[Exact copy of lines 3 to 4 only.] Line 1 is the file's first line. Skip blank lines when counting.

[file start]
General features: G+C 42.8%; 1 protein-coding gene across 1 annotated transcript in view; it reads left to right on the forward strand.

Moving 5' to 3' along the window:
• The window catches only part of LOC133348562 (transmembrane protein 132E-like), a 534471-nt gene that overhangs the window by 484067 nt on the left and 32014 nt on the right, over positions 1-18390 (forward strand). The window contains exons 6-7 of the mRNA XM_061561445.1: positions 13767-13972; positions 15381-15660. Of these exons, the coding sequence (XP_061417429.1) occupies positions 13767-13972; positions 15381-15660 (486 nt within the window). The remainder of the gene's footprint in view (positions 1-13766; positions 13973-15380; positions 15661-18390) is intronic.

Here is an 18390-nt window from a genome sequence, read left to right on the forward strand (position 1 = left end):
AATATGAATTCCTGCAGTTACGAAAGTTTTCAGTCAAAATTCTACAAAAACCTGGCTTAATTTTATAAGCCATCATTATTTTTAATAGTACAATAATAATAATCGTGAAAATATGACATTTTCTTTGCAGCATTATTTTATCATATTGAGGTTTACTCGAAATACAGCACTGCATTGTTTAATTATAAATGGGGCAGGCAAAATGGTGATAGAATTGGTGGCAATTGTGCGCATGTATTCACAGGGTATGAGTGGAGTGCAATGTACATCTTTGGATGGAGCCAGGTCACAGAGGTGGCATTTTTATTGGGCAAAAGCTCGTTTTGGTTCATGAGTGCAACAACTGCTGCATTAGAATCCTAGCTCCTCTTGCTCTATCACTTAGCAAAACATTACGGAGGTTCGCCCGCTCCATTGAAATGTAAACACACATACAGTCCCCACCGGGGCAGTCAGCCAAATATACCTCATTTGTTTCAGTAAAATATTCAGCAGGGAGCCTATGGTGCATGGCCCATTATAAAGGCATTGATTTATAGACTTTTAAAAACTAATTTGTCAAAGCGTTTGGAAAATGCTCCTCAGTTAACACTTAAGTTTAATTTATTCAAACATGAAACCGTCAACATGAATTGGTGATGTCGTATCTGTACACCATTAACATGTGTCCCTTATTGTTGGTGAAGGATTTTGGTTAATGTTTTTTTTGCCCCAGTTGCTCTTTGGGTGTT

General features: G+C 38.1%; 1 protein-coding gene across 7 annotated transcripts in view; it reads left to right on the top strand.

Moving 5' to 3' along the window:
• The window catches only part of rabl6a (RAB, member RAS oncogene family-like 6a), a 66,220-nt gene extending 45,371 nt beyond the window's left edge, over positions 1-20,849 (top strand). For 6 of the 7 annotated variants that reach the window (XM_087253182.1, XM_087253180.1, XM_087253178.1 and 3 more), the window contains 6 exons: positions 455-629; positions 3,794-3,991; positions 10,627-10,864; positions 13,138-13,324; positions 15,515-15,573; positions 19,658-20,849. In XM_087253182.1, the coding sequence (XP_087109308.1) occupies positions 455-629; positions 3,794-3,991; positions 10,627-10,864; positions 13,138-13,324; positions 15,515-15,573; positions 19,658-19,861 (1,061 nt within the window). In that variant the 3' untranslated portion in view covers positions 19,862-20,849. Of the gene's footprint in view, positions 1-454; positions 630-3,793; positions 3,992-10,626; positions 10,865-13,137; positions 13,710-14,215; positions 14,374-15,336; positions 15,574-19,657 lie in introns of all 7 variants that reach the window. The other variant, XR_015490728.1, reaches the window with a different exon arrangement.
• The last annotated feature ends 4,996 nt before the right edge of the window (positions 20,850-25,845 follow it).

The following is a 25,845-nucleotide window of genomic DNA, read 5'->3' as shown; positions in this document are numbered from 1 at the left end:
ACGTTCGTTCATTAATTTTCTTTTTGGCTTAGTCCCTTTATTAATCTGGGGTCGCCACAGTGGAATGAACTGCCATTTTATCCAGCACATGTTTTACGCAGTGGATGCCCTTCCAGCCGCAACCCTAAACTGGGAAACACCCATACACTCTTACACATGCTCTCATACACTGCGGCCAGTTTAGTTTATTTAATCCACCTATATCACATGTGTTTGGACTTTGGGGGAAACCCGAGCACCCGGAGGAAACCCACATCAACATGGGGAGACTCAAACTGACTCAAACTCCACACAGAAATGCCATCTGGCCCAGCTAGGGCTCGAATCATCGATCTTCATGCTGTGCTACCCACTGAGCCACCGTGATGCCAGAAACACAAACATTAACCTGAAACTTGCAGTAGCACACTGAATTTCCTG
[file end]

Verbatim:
• The window catches only part of LOC133348562 (transmembrane protein 132E-like), a 534471-nt gene that overhangs the window by 484067 nt on the left and 32014 nt on the right, over positions 1-18390 (forward strand). The window contains exons 6-7 of the mRNA XM_061561445.1: positions 13767-13972; positions 15381-15660. Of these exons, the coding sequence (XP_061417429.1) occupies positions 13767-13972; positions 15381-15660 (486 nt within the window). The remainder of the gene's footprint in view (positions 1-13766; positions 13973-15380; positions 15661-18390) is intronic.

Here is an 18390-nt window from a genome sequence, read left to right on the forward strand (position 1 = left end):